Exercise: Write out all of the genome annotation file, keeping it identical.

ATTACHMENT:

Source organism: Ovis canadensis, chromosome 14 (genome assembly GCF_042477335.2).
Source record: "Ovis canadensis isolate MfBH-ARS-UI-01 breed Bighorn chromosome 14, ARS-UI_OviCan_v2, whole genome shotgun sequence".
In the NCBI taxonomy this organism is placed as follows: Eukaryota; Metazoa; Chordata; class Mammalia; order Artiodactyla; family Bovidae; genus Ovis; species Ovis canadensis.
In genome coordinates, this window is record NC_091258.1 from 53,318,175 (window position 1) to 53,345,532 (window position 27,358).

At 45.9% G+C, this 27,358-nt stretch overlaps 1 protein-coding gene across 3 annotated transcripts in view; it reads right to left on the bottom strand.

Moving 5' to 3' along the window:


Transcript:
Source organism: Ovis canadensis, chromosome 14 (genome assembly GCF_042477335.2).
Source record: "Ovis canadensis isolate MfBH-ARS-UI-01 breed Bighorn chromosome 14, ARS-UI_OviCan_v2, whole genome shotgun sequence".
In the NCBI taxonomy this organism is placed as follows: Eukaryota; Metazoa; Chordata; class Mammalia; order Artiodactyla; family Bovidae; genus Ovis; species Ovis canadensis.
In genome coordinates, this window is record NC_091258.1 from 53,318,175 (window position 1) to 53,345,532 (window position 27,358).

At 45.9% G+C, this 27,358-nt stretch overlaps 1 protein-coding gene across 3 annotated transcripts in view; it reads right to left on the bottom strand.

Moving 5' to 3' along the window: